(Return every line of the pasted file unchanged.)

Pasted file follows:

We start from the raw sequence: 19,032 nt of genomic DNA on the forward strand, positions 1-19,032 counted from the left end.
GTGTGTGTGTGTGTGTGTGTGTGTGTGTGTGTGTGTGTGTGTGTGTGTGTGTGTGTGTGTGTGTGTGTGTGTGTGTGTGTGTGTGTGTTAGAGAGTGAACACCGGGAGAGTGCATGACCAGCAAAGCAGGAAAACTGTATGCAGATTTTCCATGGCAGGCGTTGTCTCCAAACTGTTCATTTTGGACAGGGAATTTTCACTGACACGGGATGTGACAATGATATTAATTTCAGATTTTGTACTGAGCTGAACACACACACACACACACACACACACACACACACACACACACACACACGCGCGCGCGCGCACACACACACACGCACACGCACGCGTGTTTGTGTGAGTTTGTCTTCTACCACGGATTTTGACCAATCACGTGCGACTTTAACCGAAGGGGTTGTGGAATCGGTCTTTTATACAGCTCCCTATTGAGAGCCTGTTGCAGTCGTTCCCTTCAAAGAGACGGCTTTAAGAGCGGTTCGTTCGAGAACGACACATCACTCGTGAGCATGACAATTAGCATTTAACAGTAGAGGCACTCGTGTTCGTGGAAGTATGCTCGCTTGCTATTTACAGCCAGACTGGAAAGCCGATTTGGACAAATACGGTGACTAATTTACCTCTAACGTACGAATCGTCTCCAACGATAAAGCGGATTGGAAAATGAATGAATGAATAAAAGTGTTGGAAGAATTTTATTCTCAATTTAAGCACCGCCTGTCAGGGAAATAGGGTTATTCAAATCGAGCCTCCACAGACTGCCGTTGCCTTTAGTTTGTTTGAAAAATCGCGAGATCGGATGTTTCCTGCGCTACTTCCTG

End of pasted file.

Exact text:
We start from the raw sequence: 19,032 nt of genomic DNA on the forward strand, positions 1-19,032 counted from the left end.
GTGTGTGTGTGTGTGTGTGTGTGTGTGTGTGTGTGTGTGTGTGTGTGTGTGTGTGTGTGTGTGTGTGTGTGTGTGTGTGTGTGTGTGTTAGAGAGTGAACACCGGGAGAGTGCATGACCAGCAAAGCAGGAAAACTGTATGCAGATTTTCCATGGCAGGCGTTGTCTCCAAACTGTTCATTTTGGACAGGGAATTTTCACTGACACGGGATGTGACAATGATATTAATTTCAGATTTTGTACTGAGCTGAACACACACACACACACACACACACACACACACACACACACACACACACGCGCGCGCGCGCACACACACACACGCACACGCACGCGTGTTTGTGTGAGTTTGTCTTCTACCACGGATTTTGACCAATCACGTGCGACTTTAACCGAAGGGGTTGTGGAATCGGTCTTTTATACAGCTCCCTATTGAGAGCCTGTTGCAGTCGTTCCCTTCAAAGAGACGGCTTTAAGAGCGGTTCGTTCGAGAACGACACATCACTCGTGAGCATGACAATTAGCATTTAACAGTAGAGGCACTCGTGTTCGTGGAAGTATGCTCGCTTGCTATTTACAGCCAGACTGGAAAGCCGATTTGGACAAATACGGTGACTAATTTACCTCTAACGTACGAATCGTCTCCAACGATAAAGCGGATTGGAAAATGAATGAATGAATAAAAGTGTTGGAAGAATTTTATTCTCAATTTAAGCACCGCCTGTCAGGGAAATAGGGTTATTCAAATCGAGCCTCCACAGACTGCCGTTGCCTTTAGTTTGTTTGAAAAATCGCGAGATCGGATGTTTCCTGCGCTACTTCCTG